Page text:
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Newcastle breathes easier in world-first study


A world-first Hunter Medical Research Institute study is finding that moderate exercise can reduce inflammation in the lungs of people with asthma.

The study looks at how different intensities of exercise affect the management of the lung condition. Participants are split into three cohorts and for three months undertake either moderate exercise, vigorous exercise or nothing at all. Baseline testing is conducted at the start, then they are retested at the end to see if there are any improvements in their asthma status.

Early results are indicating that moderate exercise is more beneficial than vigorous, however, the ideal amount is yet to be determined. Researchers are hoping to incorporate the final findings into asthma management guidelines.

“We know that exercise improves asthma, but we haven’t actually looked before to see what intensity of exercise might be better,” the University of Newcastle’s Dr Hayley Scott told Newcastle Weekly.

“We were really surprised when we looked at the literature and there were no studies that looked at what type of exercise might be the most beneficial.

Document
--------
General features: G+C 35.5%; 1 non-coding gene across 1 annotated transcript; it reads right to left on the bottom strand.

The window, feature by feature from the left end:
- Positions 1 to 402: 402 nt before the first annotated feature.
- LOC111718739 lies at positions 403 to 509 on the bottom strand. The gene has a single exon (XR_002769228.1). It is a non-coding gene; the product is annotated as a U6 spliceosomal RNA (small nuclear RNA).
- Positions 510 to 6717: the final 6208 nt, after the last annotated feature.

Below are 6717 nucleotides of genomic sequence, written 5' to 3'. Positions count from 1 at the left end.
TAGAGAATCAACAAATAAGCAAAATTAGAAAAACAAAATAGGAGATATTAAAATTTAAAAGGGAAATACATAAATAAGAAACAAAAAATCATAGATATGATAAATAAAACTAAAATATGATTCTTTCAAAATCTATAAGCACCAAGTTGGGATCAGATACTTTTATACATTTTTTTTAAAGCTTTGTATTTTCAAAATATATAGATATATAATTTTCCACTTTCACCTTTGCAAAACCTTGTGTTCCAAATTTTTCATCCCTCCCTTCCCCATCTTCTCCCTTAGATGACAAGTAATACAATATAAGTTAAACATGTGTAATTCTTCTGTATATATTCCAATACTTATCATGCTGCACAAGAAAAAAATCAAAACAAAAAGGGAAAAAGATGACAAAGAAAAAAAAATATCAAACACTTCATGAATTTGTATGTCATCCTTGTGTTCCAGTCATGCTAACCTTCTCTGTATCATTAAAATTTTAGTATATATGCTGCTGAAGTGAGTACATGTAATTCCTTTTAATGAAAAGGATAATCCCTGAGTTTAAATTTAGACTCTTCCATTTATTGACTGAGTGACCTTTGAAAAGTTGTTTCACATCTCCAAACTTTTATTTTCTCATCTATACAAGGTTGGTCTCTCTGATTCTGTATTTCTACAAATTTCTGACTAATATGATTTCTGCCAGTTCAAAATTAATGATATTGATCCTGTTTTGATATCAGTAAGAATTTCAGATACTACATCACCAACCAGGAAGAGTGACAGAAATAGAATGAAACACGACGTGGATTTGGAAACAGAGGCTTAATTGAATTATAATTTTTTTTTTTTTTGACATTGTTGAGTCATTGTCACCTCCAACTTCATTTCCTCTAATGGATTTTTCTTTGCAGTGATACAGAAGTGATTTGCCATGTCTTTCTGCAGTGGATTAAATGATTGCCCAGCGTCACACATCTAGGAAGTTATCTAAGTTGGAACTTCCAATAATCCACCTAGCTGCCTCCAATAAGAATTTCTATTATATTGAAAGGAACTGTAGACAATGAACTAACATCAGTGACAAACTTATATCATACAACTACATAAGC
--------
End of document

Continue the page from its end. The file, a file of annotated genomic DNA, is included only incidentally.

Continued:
“It is the first study in the world to look at this, so we’re really excited to have a look and see what the results show.”

Raymond Terrace’s Suzanne Climan is doing moderate exercise for the study and is already feeling the benefits.

Since moving to the region from Penrith six years ago, Ms Climan has already found her asthma has significantly improved, including halving her medication, which she has attributed to both the change in environment and the support for the condition she is now able to access through HMRI and a specialist.

“When I was in Sydney, it was nothing short for me to have three or four asthma attacks a year and I was on Prednisone constantly,” she said.

“Since I’ve been up here it’s maybe once a year, and I’m not hospitalised.”

Ms Climan’s involvement involves 45 minutes of exercise three times a week, split between a treadmill and a bike, and has found that since starting her sleep has improved.

She hopes the findings will inform improved support services for others who have been diagnosed.

“I didn’t have a lot of help when I got my asthma; the doctors I originally saw just went ‘take some more medication, bump up the Ventolin’,” Ms Climan said.

“If I can do something to help someone else with the testing that I do, or the exercise that I do, someone else will get the support that I didn’t get in the beginning but get now.”

Dr Scott is leading the study with the University of Queensland’s Professor John Upham. Participants are still being sought. To find out more, phone 4042 0113.

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